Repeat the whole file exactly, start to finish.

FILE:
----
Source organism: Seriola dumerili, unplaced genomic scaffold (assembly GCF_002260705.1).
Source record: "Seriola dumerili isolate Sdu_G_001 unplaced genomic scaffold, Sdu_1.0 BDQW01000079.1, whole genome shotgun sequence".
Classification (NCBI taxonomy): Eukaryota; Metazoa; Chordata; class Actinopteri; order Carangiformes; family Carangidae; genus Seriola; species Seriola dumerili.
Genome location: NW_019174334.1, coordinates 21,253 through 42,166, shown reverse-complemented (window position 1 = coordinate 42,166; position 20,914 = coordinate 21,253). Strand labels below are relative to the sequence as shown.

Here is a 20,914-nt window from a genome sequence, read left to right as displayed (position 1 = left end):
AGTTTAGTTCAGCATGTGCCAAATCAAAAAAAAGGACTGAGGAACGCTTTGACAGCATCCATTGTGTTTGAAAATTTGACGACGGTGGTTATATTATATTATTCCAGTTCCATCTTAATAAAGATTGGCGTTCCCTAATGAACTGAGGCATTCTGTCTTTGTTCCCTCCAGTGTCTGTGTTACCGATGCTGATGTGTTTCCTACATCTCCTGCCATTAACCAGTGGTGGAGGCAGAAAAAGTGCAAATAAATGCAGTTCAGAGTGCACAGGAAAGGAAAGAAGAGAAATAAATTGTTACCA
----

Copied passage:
Source organism: Seriola dumerili, unplaced genomic scaffold (assembly GCF_002260705.1).
Source record: "Seriola dumerili isolate Sdu_G_001 unplaced genomic scaffold, Sdu_1.0 BDQW01000079.1, whole genome shotgun sequence".
Classification (NCBI taxonomy): Eukaryota; Metazoa; Chordata; class Actinopteri; order Carangiformes; family Carangidae; genus Seriola; species Seriola dumerili.
Genome location: NW_019174334.1, coordinates 21,253 through 42,166, shown reverse-complemented (window position 1 = coordinate 42,166; position 20,914 = coordinate 21,253). Strand labels below are relative to the sequence as shown.

Here is a 20,914-nt window from a genome sequence, read left to right as displayed (position 1 = left end):
AGTTTAGTTCAGCATGTGCCAAATCAAAAAAAAGGACTGAGGAACGCTTTGACAGCATCCATTGTGTTTGAAAATTTGACGACGGTGGTTATATTATATTATTCCAGTTCCATCTTAATAAAGATTGGCGTTCCCTAATGAACTGAGGCATTCTGTCTTTGTTCCCTCCAGTGTCTGTGTTACCGATGCTGATGTGTTTCCTACATCTCCTGCCATTAACCAGTGGTGGAGGCAGAAAAAGTGCAAATAAATGCAGTTCAGAGTGCACAGGAAAGGAAAGAAGAGAAATAAATTGTTACCA